Fall 2008

Women in the Workforce

Curated by Suzanna Denison '09

Women have always contributed to the workforce in formal and informal ways, but their labor has not always been recognized. Karl Marx stated that "[women's] labor appears to be a personal service outside of capital." From the social issues concerning sexual harassment to the policy reforms surrounding the wage gap, this exhibit showcases a variety of materials from the BCRW collection that relate to women's participation in the workforce. These documents chronologically span three decades, starting in the early 1970s with documents from MIT's significant conference "Women in Science and Technology," which sparked a discussion of women in higher education and skilled professions, to materials that showcase 1990s women-run, women-owned businesses.

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activism, economic justice, education, harassment, labor, policy, work-life balance

Fall 2006

Feminism and Sexual Health

Curated by Laurie Sugatan '06

A major theme of feminism is a woman's right to her own body, particularly to make decisions about her own health and wellbeing. Access to information is integral to a woman's ability to make important decisions regarding her health. The following documents, which date from 1970-1999, demonstrate how women's organizations have worked to distribute much-needed information about women's sexual health. Information that was otherwise unavailable or inadequate became accessible in resource guides, newsletters and pamphlets written for (and by) diverse groups of women. Addressing such issues as safe sex, teenage pregnancy, lesbians and AIDS, advancements in reproductive technologies, contraceptives, and reproductive health, these publications have empowered women to make well-informed decisions about their own bodies.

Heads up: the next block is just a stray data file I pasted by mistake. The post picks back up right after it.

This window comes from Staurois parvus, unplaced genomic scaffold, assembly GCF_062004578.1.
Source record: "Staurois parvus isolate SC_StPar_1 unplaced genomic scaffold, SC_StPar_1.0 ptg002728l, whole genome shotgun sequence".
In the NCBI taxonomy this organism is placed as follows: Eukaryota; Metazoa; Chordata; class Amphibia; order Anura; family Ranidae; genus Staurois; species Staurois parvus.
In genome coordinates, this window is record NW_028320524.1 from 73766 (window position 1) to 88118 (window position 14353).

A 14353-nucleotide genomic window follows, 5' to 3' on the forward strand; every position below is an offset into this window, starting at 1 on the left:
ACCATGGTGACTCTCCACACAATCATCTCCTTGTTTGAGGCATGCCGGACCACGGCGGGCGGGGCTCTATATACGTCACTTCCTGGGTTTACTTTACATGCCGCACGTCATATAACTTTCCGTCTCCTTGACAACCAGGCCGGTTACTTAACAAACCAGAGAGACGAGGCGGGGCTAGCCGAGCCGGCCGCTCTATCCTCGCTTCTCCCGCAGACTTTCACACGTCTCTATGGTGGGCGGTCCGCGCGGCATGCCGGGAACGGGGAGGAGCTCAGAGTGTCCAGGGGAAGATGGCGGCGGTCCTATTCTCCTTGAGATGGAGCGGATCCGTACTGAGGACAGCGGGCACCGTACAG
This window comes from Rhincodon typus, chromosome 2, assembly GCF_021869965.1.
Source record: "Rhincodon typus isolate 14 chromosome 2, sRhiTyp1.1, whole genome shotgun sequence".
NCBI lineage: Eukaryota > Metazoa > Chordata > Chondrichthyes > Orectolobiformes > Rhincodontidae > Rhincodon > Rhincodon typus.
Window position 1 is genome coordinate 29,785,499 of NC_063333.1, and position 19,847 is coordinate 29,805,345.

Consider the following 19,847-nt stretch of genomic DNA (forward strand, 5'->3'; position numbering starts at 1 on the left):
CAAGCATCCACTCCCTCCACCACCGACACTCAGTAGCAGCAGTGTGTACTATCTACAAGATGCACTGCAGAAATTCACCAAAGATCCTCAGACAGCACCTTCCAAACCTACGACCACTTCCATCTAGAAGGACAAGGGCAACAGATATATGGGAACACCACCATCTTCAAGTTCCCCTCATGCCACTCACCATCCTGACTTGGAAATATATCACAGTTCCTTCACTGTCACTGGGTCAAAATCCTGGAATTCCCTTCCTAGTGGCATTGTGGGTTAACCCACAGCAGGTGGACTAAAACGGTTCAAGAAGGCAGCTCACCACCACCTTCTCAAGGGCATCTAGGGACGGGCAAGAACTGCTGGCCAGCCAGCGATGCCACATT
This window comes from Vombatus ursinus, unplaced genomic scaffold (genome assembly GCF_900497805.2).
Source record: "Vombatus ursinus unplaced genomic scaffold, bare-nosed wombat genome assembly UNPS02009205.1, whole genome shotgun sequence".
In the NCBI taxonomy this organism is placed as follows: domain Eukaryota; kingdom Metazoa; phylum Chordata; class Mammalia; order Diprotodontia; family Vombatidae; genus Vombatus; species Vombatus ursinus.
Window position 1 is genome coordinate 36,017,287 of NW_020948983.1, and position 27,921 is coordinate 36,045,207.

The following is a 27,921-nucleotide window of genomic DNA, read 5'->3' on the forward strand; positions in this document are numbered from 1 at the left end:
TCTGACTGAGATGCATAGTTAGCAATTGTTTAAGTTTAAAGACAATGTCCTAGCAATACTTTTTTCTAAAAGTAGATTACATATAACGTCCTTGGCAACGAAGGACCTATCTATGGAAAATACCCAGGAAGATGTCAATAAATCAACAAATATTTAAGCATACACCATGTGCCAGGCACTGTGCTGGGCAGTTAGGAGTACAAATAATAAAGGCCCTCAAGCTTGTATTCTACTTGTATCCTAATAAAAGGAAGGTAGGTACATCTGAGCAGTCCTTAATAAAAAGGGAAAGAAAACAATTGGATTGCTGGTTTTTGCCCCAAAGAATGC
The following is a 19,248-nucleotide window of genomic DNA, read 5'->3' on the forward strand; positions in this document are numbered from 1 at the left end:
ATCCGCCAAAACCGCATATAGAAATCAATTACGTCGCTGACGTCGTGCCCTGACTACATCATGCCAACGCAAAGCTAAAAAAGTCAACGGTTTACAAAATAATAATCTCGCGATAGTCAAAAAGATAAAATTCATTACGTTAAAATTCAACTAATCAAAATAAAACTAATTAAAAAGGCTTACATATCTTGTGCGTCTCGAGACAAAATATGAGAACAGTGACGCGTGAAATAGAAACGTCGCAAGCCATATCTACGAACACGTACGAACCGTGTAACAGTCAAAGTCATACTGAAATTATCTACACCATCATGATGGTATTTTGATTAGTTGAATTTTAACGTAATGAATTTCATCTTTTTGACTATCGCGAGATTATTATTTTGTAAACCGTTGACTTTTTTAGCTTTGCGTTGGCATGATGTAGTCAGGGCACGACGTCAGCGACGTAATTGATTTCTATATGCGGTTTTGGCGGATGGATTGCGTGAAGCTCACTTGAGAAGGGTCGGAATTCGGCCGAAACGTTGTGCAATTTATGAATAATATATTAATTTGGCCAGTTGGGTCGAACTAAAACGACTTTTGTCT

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activism, health, policy, politics, pregnancy, reproductive justice, reproductive technology, science, sexuality, women's movement

Spring 2006

Women’s Prison Activism

Curated by Lucy Trainor '07

With the number of individuals in prison rising at unprecedented rates, it's clear that the current law enforcement policies in the U.S. need to be reexamined and reevaluated. Incarcerated women are a segment of this population who have remained even more invisible than their male counterparts. Few have bothered to ask who these women are, how they end up in prison, and what type of support they need to resume their lives after their sentences are served. What happens to the children and families of incarcerated mothers? How have women been disproportionally targeted in the "War on Drugs?" What types of alternatives to incarceration will benefit communities? The documents shown here, reflecting almost 30 years of advocating for incarcerated women, are the work of the organizations and individuals who dared to challenge the current system by asking these questions and many more.

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activism, children, class, family, gender, intersectionality, parenting, policy, politics, prisons, race